The Airbus A321XLR was launched at the Paris Air Show on Monday, and since then has sold like a proverbial hot cake. With 243 commitments including 152 new orders, it’s clearly a popular plane. Let’s find out why.
When Airbus announced the A321XLR even before mid-morning coffee on day one of the Paris Air Show, we knew it was going to be a hit. There had been a great deal of talk around the plane the lead up to the event, with much of the industry predicting it would be announced at the Show.
However, nobody expected quite the response that Airbus ended up getting. Finishing the show with just shy of 250 commitments to the new plane was quite an achievement, but why was it so popular?
What’s so good about the A321XLR?
There’s so much that’s infinitely better about the A321XLR, it’s not entirely surprising that so many airlines are ordering it. The range is the big seller, adding 15% over the A321LR, which itself has a 15% greater range than the A321neo. Airbus claim a 30% reduction in fuel burn per seat, of which it can fit between 180 and 220 in a typical two class configuration.
The upgraded landing gear supports a 101 ton MTOW, which is necessary to carry the larger rear center fuel tank. Further to this, airlines can also add extra center tanks to realize the full 4,700nmi potential of the aircraft. By placing the tanks in this location, Airbus have ensured a mega capable range, whilst still leaving space for plenty of bags and cargo.
It opens up a world of possibilities for airlines to open new point to point services, connecting underserved city pairs that would otherwise be uneconomical.
What about passengers?
For passengers, spending 10+ hours on a narrowbody plane might sound like their idea of hell. Some have expressed concern at the PaxEx on the A321XLR, suggesting that the cabin pressure might increase jet lag. However, this has largely been dismissed against all the positive passenger attributes of the plane.
According to Airbus, the A321 has the widest single aisle cabin in the sky and is a whole seven inches wider than a 737. As a result, seats are often as wide as the economy seats in a widebody, offering 18” as opposed to the 17” of most narrowbody planes.
Better still, there’s no way any airline can squeeze in an extra seat, so they’ll definitely stay that way. The pitch on the A320 family in general tends to range between 32” and 34”, which is a competitive figure.
As well as generous width and pitch, Airbus are fitting the XLR with their Airspace Cabin, which promises larger bins, inbuilt connectivity and a jetlag friendly lighting system. With airlines eyeing long haul routes with the A321XLR, the PaxEx will be a strong focus in its early days of operations.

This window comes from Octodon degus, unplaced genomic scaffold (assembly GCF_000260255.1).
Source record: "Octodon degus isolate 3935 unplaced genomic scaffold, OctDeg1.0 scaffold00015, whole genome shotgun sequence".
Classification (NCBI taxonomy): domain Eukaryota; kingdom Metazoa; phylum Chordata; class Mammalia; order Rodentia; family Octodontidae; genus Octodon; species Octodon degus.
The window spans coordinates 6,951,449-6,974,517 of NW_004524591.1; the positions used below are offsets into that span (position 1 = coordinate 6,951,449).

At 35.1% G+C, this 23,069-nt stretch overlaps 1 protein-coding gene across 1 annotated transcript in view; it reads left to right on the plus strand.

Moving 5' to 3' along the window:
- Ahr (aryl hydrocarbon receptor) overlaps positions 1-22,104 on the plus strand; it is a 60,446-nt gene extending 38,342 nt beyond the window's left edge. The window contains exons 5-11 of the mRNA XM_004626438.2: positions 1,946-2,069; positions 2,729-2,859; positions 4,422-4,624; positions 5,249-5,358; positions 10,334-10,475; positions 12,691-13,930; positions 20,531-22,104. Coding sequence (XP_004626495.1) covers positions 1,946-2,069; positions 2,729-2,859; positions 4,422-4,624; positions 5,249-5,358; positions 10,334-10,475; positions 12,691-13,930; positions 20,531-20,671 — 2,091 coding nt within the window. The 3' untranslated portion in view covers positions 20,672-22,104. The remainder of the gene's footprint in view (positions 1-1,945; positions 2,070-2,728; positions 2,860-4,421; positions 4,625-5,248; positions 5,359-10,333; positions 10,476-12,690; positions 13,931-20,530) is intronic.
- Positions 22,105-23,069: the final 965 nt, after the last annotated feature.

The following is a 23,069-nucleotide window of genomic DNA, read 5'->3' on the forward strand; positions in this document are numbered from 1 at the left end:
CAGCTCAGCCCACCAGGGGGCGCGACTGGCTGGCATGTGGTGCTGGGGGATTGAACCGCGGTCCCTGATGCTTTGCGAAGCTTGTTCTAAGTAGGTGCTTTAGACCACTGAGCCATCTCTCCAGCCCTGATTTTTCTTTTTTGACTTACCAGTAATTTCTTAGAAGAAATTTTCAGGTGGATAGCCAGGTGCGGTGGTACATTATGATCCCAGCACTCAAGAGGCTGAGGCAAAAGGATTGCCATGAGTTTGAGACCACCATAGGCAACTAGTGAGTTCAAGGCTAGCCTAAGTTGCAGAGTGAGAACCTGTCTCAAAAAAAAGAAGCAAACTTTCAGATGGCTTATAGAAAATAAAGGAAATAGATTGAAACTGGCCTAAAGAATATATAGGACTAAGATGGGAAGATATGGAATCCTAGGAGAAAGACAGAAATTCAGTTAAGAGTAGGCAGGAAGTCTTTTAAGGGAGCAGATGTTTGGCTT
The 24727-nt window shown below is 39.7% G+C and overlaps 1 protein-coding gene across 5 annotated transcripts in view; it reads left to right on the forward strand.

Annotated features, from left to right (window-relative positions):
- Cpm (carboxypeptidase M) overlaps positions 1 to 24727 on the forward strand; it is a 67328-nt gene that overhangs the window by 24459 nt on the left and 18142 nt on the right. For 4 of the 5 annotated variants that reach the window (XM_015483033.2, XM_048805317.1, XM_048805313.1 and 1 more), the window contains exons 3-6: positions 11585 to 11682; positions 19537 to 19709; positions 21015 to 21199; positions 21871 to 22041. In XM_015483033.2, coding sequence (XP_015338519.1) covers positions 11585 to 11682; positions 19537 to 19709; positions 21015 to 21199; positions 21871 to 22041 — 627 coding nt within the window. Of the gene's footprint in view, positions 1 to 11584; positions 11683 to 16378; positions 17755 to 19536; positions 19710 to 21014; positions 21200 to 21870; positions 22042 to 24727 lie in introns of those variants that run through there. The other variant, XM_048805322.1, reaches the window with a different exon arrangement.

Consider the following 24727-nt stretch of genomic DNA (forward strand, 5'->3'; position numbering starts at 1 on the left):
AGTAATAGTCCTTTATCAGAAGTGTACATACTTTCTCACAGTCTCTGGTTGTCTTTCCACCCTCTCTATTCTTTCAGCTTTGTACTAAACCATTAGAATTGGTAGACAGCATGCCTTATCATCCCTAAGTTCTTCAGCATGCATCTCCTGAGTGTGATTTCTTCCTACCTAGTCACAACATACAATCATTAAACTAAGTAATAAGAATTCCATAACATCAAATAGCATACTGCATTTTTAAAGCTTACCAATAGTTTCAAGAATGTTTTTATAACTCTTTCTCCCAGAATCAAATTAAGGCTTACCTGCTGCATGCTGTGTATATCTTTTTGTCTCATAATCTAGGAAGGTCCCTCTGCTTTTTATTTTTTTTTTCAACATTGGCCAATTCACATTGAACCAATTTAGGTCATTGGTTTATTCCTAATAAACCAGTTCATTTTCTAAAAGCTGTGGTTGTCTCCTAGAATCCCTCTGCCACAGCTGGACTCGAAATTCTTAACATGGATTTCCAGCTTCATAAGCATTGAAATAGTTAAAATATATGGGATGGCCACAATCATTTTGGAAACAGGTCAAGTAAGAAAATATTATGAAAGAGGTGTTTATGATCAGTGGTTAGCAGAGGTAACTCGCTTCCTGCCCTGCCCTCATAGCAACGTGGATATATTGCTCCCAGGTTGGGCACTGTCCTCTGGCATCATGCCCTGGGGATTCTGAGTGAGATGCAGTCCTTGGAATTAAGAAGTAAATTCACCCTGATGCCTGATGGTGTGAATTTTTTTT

Who ordered the A321XLR?
With a staggering 243 commitments to the A321XLR, of which 152 were new orders, the new aircraft has proven to be one of the biggest sellers for Airbus at any air show. It’s an astounding number for any new aircraft, particularly in the current climate of purchase slow down.
In total, Airbus received 39 firm orders for the XLR, as well as 99 MoUs and LOIs. 14 were retained on option, and 91 were orders coming from upsized previous commitments. Orders were received from:
- MEA: Four swaps from the A321neo
- Air Lease: 27 new orders
- Cebu Pacific: 10 new orders
- Saudia: 15 new orders
- IAG: 28 total, comprising 14 orders and 14 options destined for Aer Lingus and Iberia
- Indigo Partners: 50 total, comprising 32 new orders and 18 swaps
- American Airlines: 50 total, comprising 30 swaps and 20 new orders
- Qantas: 36 total, comprising 10 new orders and 26 swaps
- flynas: 10 new orders
- JetBlue: 13 swaps
While there’s a leaning towards LCCs wanting the A321XLR, with names like Frontier, JetBlue and flynas in line to receive the plane, economy is clearly not the only driver for the orders. Full service carriers Qantas, American Airlines and the IAG airlines also snapped to acquire the plane, so what’s driven this rapid uptake in demand?
With 91 of the orders upsized or swapped from previous commitments, this accounts for over 37% of the sales. Upsizing is a key element of Airbus’ sales strategy, allowing airlines to ‘book’ their place in the production queue but then change the specifics of the order as their needs change or new products become available.
Because the A321XLR is not really a new plane at all, rather a modified A320neo, it’s likely very cost effective for airlines to secure additional range and capabilities through the upsizing process. Add to this the fact that they need not retool or retrain any machinery or staff, and it’s a clear easy win to upgrade to the better plane.
Forbes have speculated that the choice of Airbus over Boeing could have been intended as a bit of a dig at the American plane maker. After all, they were the manufacturer who first sold them a long-range, affordable solution, racking up a staggering 533 orders at last year’s Farnborough Air Show.
With the aircraft grounded since April, and looking to stay that way for some time, airlines must be feeling frustrated as they watch their summer schedules start to slip. In particular, American Airlines commitment to 50 of the type is a blow to Boeing, who undoubtedly hoped to top up their initial 100 plane order with AA at some point in the future.
However, it’s unlikely that any of the Airbus orders were particularly affected by the 737 MAX issue. It would be unfair to them to insinuate as such. Clearly they’ve brought to market a very good plane at an attractive price point that has made them, and this aircraft, the star of this year’s Paris Air Show.